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Press Release

Two Nigerian Nationals Facing Federal Indictment in Maryland for Bank and Mail Fraud Conspiracy and Related Charges

For Immediate Release
U.S. Attorney's Office, District of Maryland
One Defendant was a USPS Letter Carrier Who Allegedly Stole Mail Which was Used to Perpetrate the Fraud; Defendants Allegedly Stole $565,000 from Maryland Businesses and Identities from USPS Customers

Baltimore, Maryland – A federal grand jury in Maryland today indicted two Nigerian nationals, Johnson B. Ogunlana, age 24, of Middle River, Maryland, and Samson A. Oguntuyi, age 29, of Atlanta, Georgia, on the federal charges of conspiracy to commit bank fraud and mail fraud, access device fraud, aggravated identity theft, theft of mail by a postal employee and destruction of mail by a postal employee.  

The indictment was announced by United States Attorney for the District of Maryland Robert K. Hur; Special Agent in Charge Imari R. Niles of the U.S. Postal Service, Office of Inspector General; Postal Inspector in Charge Peter R. Rendina of the U.S. Postal Inspection Service - Washington Division; and Special Agent in Charge J. Russell George of the Treasury Inspector General for Tax Administration (TIGTA).

According to the indictment, Ogunlana was a letter carrier for the U.S. Postal Service (USPS) in Brooklyn, Maryland.  Ogunlana understood that his duties and responsibilities as a letter carrier included handling, sorting, collecting, and delivering letter and parcel mail to postal customers residing and conducting business on his assigned postal delivery routes, and preserving and protecting the security of all mail in his custody.

The 30-count indictment alleges that Ogunlana conspired with Oguntuyi and others to steal bank checks, credit cards, and debit cards from the mail, open fraudulent business banking accounts using the names of victim businesses and the stolen identities of victim postal customers negotiate the stolen checks by depositing them into the fraudulent bank accounts, and then conduct transactions with stolen payment cards and with money derived from the stolen checks.

As detailed in the indictment, members of the conspiracy would register fraudulent businesses with state government agencies using the names of victim businesses and the names and identifying information of postal customer identity theft victims as the agents and/or incorporators of the businesses.  Ogunlana and others allegedly used stolen payment cards issued to identity theft victims to pay fees to register some of the fraudulent businesses.  The defendants also allegedly obtained banks checks payable to the victim businesses by intercepting mail sent via USPS, endorsed some of the checks by forging the signatures of identity theft victims, and deposited the checks into the fraudulent business bank accounts the conspirators opened in the names of the victim businesses.  The conspirators then withdrew the money from the accounts through cash withdrawals, debit card purchases and cash back transactions at retail merchants, wire transfers, and by writing checks drawn on the accounts.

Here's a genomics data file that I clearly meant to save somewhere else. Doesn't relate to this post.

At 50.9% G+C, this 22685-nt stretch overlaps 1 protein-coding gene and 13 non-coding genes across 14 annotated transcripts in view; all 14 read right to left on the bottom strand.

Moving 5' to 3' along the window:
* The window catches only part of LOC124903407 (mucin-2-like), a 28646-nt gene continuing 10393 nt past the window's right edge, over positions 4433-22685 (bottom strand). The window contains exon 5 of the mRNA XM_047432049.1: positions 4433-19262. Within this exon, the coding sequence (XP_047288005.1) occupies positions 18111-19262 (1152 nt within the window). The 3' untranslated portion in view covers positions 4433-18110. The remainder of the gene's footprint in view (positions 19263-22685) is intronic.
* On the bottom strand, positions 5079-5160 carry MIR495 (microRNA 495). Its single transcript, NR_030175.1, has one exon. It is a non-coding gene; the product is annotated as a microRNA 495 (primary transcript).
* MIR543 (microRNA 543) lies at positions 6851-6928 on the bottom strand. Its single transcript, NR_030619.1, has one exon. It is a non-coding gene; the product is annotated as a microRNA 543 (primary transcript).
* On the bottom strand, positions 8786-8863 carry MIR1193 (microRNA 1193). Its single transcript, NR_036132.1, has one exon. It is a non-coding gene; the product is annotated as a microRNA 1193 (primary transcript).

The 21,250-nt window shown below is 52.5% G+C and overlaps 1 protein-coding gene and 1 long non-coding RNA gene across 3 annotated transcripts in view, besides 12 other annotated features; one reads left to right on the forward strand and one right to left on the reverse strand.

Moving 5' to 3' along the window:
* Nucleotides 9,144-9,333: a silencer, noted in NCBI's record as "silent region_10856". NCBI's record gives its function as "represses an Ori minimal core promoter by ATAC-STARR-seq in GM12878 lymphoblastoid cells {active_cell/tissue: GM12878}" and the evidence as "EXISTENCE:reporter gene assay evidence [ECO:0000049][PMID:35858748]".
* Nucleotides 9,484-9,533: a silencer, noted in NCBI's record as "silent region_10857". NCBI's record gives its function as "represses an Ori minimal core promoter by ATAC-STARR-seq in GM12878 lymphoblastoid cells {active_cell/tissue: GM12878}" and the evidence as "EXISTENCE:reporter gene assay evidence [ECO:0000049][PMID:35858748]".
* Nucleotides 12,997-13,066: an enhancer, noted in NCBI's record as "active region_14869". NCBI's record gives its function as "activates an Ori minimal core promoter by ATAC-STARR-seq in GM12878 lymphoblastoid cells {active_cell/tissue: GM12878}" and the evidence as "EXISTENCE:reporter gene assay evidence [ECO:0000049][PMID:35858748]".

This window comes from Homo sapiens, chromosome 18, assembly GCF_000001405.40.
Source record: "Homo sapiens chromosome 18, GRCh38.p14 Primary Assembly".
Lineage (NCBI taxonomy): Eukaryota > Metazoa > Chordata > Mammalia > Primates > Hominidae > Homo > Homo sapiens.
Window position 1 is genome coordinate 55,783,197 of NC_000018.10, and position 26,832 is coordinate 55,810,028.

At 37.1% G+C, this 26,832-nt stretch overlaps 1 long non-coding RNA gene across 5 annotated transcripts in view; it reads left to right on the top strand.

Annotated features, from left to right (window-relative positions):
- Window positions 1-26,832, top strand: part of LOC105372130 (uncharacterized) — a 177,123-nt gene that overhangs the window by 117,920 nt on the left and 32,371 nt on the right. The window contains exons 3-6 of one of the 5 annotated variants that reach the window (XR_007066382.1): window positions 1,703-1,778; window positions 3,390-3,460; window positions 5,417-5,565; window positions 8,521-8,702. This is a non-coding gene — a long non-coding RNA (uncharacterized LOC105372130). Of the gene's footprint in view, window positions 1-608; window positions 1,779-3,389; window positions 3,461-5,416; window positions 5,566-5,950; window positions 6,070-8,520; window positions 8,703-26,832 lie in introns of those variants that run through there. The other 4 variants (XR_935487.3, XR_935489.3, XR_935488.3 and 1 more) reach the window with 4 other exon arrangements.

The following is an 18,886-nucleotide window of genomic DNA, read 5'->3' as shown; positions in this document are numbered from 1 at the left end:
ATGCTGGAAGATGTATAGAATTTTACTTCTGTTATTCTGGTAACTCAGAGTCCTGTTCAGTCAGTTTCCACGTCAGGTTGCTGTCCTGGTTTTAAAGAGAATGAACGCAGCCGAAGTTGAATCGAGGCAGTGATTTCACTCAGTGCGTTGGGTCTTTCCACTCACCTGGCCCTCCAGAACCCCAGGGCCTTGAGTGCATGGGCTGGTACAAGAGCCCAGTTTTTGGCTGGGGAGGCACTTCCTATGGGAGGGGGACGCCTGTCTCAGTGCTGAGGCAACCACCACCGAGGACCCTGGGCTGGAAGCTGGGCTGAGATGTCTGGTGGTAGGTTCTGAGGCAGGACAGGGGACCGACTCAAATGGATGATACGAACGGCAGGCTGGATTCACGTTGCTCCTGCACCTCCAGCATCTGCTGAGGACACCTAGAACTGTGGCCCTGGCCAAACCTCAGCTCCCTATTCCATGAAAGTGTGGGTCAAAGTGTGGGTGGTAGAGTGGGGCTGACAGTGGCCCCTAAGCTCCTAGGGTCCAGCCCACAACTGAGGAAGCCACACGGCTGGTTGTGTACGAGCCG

The indictment alleges that at least $565,000 was stolen from two victim businesses and that at least eight postal customers were victims of identity theft.

If convicted, Ogunlana and Oguntuyi each face a maximum sentence of 30 years in federal prison for conspiracy to commit bank fraud and mail fraud and for each of 10 counts of bank fraud.  Ogunlana also faces a maximum sentence of 15 years in prison for access device fraud; a mandatory sentence of two years, consecutive to any other sentence imposed for each of five counts of aggravated identity theft; a maximum of five years in federal prison for each of five counts of theft of mail by a postal employee; and a maximum of five years in federal prison for each of eight counts of destruction of mail by a postal employee.  Actual sentences for federal crimes are typically less than the maximum penalties. A federal district court judge will determine any sentence after taking into account the U.S. Sentencing Guidelines and other statutory factors.  The defendants are expected to have initial appearance in U.S. District Court in Baltimore, although no date has been scheduled..

An indictment is not a finding of guilt.  An individual charged by indictment is presumed innocent unless and until proven guilty at some later criminal proceedings. 

United States Attorney Robert K. Hur commended the U.S. Postal Service Office of Inspector General, U.S. Postal Inspection Service, and TIGTA for their work in the investigation.  Mr. Hur thanked Assistant U.S. Attorney Matthew J. Maddox, who is prosecuting the case.

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Marcia Murphy
(410) 209-4854

Updated September 1, 2020

Financial Fraud
Public Corruption